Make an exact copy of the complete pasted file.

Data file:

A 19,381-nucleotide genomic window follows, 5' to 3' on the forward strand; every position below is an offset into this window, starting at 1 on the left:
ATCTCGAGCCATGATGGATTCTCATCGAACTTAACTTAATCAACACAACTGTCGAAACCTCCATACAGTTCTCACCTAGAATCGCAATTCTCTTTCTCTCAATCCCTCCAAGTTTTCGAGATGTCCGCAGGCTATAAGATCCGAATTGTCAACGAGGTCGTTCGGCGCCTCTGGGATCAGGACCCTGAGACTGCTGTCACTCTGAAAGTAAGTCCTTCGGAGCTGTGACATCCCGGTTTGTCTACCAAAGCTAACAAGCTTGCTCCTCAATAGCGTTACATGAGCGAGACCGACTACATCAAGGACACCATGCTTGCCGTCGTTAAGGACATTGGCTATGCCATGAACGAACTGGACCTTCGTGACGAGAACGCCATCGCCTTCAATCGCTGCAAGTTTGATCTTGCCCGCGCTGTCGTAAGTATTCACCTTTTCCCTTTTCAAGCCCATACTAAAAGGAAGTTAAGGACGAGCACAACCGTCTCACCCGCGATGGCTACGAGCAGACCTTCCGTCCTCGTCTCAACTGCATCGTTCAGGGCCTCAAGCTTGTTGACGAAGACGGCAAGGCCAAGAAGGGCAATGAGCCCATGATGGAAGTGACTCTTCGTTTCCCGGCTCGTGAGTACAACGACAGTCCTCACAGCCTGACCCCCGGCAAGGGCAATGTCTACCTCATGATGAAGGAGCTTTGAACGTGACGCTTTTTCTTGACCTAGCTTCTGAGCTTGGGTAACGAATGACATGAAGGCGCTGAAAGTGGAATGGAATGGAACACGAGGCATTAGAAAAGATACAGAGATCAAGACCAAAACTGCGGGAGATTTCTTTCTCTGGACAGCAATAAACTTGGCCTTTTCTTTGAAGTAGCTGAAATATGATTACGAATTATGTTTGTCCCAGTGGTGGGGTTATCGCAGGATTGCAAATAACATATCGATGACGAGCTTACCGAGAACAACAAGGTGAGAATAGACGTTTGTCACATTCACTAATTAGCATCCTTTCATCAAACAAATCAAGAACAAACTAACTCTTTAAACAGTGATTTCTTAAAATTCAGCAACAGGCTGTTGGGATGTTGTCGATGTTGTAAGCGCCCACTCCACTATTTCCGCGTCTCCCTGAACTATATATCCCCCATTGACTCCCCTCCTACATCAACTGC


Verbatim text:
A 19,381-nucleotide genomic window follows, 5' to 3' on the forward strand; every position below is an offset into this window, starting at 1 on the left:
ATCTCGAGCCATGATGGATTCTCATCGAACTTAACTTAATCAACACAACTGTCGAAACCTCCATACAGTTCTCACCTAGAATCGCAATTCTCTTTCTCTCAATCCCTCCAAGTTTTCGAGATGTCCGCAGGCTATAAGATCCGAATTGTCAACGAGGTCGTTCGGCGCCTCTGGGATCAGGACCCTGAGACTGCTGTCACTCTGAAAGTAAGTCCTTCGGAGCTGTGACATCCCGGTTTGTCTACCAAAGCTAACAAGCTTGCTCCTCAATAGCGTTACATGAGCGAGACCGACTACATCAAGGACACCATGCTTGCCGTCGTTAAGGACATTGGCTATGCCATGAACGAACTGGACCTTCGTGACGAGAACGCCATCGCCTTCAATCGCTGCAAGTTTGATCTTGCCCGCGCTGTCGTAAGTATTCACCTTTTCCCTTTTCAAGCCCATACTAAAAGGAAGTTAAGGACGAGCACAACCGTCTCACCCGCGATGGCTACGAGCAGACCTTCCGTCCTCGTCTCAACTGCATCGTTCAGGGCCTCAAGCTTGTTGACGAAGACGGCAAGGCCAAGAAGGGCAATGAGCCCATGATGGAAGTGACTCTTCGTTTCCCGGCTCGTGAGTACAACGACAGTCCTCACAGCCTGACCCCCGGCAAGGGCAATGTCTACCTCATGATGAAGGAGCTTTGAACGTGACGCTTTTTCTTGACCTAGCTTCTGAGCTTGGGTAACGAATGACATGAAGGCGCTGAAAGTGGAATGGAATGGAACACGAGGCATTAGAAAAGATACAGAGATCAAGACCAAAACTGCGGGAGATTTCTTTCTCTGGACAGCAATAAACTTGGCCTTTTCTTTGAAGTAGCTGAAATATGATTACGAATTATGTTTGTCCCAGTGGTGGGGTTATCGCAGGATTGCAAATAACATATCGATGACGAGCTTACCGAGAACAACAAGGTGAGAATAGACGTTTGTCACATTCACTAATTAGCATCCTTTCATCAAACAAATCAAGAACAAACTAACTCTTTAAACAGTGATTTCTTAAAATTCAGCAACAGGCTGTTGGGATGTTGTCGATGTTGTAAGCGCCCACTCCACTATTTCCGCGTCTCCCTGAACTATATATCCCCCATTGACTCCCCTCCTACATCAACTGC